Kills bacteria and freshens breath: Chewing stimulates saliva production, and the more saliva you have in your mouth, the less bacteria you will have. Gum that is said to be sweetened with xylitol is said to increase salivation and prevent bacteria from replicating in the mouth. In terms of what flavor to go with, it’s best to stick with cinnamon, as it can actually help to decrease bacteria in your mouth — sugar-free cinnamon, naturally.

Curbs your appetite: A study at Louisiana State University took 115 people who regularly chewed gum and measured their food cravings before and after lunch. The results showed that those who chewed gum three times hourly after lunch, ate fewer high-calorie snacks and reported lower feelings of hunger and cravings for sweeter foods. And who knew that the body burns 11 calories an hour through working the jaw?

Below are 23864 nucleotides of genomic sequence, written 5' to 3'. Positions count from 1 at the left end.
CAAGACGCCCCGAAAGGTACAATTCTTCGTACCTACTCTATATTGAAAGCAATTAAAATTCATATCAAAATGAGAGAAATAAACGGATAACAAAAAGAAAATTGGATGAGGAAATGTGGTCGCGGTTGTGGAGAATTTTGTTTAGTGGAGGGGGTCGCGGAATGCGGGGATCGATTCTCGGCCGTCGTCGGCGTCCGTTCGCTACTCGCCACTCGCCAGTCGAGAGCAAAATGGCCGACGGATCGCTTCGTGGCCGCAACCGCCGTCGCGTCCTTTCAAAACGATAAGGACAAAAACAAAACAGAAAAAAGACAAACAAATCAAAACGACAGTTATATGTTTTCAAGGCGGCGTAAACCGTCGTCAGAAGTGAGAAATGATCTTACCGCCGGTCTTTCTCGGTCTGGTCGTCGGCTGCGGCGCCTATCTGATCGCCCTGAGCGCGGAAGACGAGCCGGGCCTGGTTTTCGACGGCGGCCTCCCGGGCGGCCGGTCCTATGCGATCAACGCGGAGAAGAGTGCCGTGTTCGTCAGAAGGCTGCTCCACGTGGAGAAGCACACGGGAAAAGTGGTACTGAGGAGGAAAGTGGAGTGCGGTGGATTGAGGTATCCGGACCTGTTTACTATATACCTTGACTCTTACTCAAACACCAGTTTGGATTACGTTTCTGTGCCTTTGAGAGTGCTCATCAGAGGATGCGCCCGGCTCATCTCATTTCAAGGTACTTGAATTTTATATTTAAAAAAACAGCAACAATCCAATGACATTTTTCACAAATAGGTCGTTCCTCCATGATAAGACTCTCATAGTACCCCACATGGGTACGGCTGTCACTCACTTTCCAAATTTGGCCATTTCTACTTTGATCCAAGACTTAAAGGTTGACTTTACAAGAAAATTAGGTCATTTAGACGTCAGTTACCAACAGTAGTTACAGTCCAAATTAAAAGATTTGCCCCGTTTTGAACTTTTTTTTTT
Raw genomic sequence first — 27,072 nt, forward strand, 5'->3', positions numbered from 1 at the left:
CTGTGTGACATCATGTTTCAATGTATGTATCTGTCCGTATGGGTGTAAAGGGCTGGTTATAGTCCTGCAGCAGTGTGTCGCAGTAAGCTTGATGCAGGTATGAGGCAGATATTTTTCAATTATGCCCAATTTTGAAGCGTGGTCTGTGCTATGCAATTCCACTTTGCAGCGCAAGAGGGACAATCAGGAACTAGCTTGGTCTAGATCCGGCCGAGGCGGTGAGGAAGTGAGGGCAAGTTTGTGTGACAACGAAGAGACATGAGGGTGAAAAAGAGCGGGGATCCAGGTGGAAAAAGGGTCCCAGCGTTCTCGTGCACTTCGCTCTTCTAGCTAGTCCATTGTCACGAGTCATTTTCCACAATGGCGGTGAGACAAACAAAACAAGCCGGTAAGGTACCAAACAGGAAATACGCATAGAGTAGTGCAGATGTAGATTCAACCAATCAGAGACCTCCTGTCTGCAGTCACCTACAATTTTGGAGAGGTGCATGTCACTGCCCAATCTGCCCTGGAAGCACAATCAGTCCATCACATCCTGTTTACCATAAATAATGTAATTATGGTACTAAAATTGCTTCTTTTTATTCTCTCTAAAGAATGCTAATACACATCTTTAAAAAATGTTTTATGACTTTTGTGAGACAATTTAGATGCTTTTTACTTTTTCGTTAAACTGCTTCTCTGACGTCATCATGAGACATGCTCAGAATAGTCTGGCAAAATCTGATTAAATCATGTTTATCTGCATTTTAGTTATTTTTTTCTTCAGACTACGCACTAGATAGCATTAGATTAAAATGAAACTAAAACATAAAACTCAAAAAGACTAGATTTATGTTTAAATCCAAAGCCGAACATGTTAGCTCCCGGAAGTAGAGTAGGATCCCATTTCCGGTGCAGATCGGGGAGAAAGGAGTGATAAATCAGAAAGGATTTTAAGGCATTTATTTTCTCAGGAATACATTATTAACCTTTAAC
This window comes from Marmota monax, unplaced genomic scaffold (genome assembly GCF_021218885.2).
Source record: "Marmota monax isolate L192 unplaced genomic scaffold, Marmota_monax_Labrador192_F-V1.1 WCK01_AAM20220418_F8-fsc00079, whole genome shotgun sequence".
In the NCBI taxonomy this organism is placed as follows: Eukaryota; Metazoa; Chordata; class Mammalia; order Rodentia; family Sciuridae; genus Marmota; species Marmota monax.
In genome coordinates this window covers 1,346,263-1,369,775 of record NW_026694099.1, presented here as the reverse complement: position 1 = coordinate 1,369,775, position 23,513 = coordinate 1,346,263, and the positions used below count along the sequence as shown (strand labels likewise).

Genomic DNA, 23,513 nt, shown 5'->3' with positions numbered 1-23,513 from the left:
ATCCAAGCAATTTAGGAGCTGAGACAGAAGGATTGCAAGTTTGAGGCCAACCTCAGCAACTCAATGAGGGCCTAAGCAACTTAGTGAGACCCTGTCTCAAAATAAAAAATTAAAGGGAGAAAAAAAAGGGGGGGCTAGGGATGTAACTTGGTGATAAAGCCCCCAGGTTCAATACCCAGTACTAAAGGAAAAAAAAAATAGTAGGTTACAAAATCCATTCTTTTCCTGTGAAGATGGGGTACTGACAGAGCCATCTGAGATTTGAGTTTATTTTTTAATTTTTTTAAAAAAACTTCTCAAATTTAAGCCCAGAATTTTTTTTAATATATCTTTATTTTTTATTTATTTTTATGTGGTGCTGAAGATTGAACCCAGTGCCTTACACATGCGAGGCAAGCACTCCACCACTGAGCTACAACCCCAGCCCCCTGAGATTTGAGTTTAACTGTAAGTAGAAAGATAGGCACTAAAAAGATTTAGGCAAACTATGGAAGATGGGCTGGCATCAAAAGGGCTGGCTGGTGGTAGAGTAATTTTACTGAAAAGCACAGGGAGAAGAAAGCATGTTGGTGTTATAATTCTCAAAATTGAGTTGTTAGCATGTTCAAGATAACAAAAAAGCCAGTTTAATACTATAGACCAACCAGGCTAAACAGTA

Health Risks

Aspartame and sugar content: In an effort to help make gum “healthier” by decreasing its sugar content, many gum companies began replacing sugar with artificial sweeteners like aspartame, sorbitol, and xylitol. Although aspartame was approved in 1996 by the FDA for use in foods and beverages, there still remains many conflicting findings about the controversial sweetener. People who have a sensitivity to aspartame may experience neurological symptoms like headaches, dizziness, skin reactions, seizures, and depression. Fortunately for these individuals, there are gums like PUR that are sugar-free, aspartame-free, dairy-free, gluten-free, and vegan.

(Fit Sugar)

Aspartame Causing Severe Depression?

Aspartame Causing Severe Depression? |

Aspartame Causing Severe Depression? |

Our Blog research on aspartame has revealed additional speculation and claims worth exploring.

The National Institutes of Health characterize aspartame as an artificial sweetener that’s 220 times sweeter than sugar. It’s a combination of phenylalanine and aspartic acid. Both of these ingredients are considered amino acids, which can make them sound somewhat healthy in nature. However, there are links between the consumption of aspartame and depression. Continue reading